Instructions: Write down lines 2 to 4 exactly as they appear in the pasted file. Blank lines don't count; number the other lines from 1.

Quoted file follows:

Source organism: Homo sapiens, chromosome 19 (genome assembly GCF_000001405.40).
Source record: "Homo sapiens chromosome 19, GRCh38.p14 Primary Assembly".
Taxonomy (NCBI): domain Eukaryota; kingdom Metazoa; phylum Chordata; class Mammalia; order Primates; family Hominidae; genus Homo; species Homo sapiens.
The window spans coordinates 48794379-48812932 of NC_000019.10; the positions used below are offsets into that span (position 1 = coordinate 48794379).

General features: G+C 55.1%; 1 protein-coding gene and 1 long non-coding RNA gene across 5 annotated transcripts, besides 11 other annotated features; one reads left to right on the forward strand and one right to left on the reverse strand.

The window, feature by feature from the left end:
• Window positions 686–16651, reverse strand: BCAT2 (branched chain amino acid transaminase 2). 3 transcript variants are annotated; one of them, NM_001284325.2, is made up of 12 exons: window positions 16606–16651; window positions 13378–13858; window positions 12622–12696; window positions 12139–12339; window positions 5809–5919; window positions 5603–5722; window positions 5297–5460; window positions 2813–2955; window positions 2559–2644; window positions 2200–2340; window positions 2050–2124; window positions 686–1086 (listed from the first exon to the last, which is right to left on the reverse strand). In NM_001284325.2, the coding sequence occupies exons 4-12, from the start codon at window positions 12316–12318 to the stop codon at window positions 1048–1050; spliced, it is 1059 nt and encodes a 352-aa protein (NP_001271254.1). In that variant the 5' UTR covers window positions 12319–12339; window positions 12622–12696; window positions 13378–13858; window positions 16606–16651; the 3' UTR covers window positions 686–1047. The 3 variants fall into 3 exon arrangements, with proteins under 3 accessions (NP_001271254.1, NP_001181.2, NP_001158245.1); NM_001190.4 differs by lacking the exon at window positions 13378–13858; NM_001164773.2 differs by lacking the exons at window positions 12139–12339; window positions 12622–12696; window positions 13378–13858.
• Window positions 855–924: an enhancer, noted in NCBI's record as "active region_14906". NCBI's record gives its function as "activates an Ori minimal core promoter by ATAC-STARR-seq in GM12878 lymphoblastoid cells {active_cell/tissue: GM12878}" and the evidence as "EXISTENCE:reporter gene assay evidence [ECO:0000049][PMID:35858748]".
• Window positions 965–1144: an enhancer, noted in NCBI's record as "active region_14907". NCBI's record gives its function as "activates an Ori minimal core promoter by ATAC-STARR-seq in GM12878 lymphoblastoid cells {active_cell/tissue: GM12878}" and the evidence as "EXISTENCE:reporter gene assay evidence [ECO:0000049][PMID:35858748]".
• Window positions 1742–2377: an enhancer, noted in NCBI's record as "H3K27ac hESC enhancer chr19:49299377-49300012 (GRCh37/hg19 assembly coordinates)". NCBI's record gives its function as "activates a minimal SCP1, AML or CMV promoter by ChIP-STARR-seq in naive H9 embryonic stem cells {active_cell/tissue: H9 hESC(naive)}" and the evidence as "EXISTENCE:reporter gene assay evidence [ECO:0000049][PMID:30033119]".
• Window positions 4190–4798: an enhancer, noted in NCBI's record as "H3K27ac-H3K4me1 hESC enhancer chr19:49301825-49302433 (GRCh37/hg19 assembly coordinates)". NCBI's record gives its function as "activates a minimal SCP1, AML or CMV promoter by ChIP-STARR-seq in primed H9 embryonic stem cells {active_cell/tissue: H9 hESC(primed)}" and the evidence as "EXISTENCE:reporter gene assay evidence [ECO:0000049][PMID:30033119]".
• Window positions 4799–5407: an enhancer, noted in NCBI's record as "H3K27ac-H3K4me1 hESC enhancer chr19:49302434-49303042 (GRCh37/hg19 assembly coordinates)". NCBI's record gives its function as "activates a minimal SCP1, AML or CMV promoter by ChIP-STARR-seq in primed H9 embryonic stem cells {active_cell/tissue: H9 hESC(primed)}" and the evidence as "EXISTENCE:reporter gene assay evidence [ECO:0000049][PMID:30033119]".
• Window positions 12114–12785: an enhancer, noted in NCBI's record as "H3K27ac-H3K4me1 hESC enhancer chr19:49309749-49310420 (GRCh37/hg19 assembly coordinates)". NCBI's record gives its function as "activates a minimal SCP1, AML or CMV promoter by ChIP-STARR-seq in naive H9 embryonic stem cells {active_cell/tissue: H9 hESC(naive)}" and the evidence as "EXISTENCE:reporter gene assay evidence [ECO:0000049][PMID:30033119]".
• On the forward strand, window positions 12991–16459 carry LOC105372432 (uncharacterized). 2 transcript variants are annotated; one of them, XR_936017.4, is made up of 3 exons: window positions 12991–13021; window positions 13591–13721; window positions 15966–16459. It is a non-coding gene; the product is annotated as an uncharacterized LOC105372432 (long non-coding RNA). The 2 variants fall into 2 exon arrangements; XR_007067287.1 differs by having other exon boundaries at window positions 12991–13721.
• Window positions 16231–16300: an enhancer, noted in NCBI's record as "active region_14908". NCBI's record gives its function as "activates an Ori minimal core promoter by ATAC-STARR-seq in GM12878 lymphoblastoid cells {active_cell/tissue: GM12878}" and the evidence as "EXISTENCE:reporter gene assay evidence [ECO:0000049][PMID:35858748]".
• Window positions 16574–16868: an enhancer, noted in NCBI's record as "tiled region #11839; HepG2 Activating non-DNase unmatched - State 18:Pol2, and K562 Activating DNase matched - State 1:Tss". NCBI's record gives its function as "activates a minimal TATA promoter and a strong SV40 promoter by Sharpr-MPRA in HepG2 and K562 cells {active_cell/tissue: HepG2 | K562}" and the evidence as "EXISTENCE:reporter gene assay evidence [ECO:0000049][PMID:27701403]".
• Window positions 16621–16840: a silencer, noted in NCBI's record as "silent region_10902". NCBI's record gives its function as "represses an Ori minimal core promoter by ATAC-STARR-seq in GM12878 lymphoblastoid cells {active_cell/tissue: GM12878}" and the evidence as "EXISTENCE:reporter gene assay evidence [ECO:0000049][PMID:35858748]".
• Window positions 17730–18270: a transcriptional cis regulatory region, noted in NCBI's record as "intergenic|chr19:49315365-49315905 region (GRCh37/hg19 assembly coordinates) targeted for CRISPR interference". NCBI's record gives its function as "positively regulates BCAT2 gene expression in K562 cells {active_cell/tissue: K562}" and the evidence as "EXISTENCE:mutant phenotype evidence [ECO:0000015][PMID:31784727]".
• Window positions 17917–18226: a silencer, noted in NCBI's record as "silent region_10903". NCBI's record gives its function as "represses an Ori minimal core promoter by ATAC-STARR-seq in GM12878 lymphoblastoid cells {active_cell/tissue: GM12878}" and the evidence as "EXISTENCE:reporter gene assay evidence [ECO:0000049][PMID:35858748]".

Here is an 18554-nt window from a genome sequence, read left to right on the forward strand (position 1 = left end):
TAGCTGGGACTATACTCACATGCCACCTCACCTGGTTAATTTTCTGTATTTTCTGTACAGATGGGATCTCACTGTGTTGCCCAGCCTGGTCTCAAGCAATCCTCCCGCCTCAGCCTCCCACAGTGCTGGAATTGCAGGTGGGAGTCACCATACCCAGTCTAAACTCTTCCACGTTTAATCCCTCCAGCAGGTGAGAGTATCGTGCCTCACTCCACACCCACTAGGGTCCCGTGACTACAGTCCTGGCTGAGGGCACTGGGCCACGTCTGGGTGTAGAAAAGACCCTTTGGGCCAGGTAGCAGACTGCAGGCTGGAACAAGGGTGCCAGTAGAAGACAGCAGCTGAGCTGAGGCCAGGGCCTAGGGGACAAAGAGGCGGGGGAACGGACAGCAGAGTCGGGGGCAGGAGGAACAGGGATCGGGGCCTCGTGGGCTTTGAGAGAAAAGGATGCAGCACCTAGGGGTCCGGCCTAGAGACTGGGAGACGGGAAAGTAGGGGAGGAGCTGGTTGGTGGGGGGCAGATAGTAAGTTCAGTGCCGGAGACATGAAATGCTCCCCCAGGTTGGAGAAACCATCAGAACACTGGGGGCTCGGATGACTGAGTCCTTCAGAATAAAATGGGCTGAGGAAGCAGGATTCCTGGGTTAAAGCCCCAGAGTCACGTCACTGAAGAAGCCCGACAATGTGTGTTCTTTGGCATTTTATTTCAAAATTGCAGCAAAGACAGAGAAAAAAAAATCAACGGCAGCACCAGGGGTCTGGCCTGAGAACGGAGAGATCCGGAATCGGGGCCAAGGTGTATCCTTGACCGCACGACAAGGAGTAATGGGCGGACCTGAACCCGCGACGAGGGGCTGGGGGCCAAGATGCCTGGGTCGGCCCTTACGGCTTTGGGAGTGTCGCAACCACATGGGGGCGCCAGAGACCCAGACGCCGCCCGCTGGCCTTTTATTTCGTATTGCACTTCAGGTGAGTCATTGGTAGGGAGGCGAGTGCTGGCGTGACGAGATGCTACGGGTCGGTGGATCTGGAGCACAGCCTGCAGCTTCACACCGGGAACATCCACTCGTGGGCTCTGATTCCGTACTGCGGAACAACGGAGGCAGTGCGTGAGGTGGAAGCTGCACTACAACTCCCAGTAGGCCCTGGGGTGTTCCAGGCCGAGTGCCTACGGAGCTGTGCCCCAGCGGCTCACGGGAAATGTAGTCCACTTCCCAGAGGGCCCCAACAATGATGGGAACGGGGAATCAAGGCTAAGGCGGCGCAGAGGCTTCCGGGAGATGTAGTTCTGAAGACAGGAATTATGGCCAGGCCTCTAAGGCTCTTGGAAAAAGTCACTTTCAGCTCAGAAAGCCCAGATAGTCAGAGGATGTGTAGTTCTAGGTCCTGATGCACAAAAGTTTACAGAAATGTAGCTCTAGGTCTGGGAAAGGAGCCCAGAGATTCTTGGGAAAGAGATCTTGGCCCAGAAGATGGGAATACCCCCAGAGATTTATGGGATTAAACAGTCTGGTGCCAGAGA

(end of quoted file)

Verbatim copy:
Source record: "Homo sapiens chromosome 19, GRCh38.p14 Primary Assembly".
Taxonomy (NCBI): domain Eukaryota; kingdom Metazoa; phylum Chordata; class Mammalia; order Primates; family Hominidae; genus Homo; species Homo sapiens.
The window spans coordinates 48794379-48812932 of NC_000019.10; the positions used below are offsets into that span (position 1 = coordinate 48794379).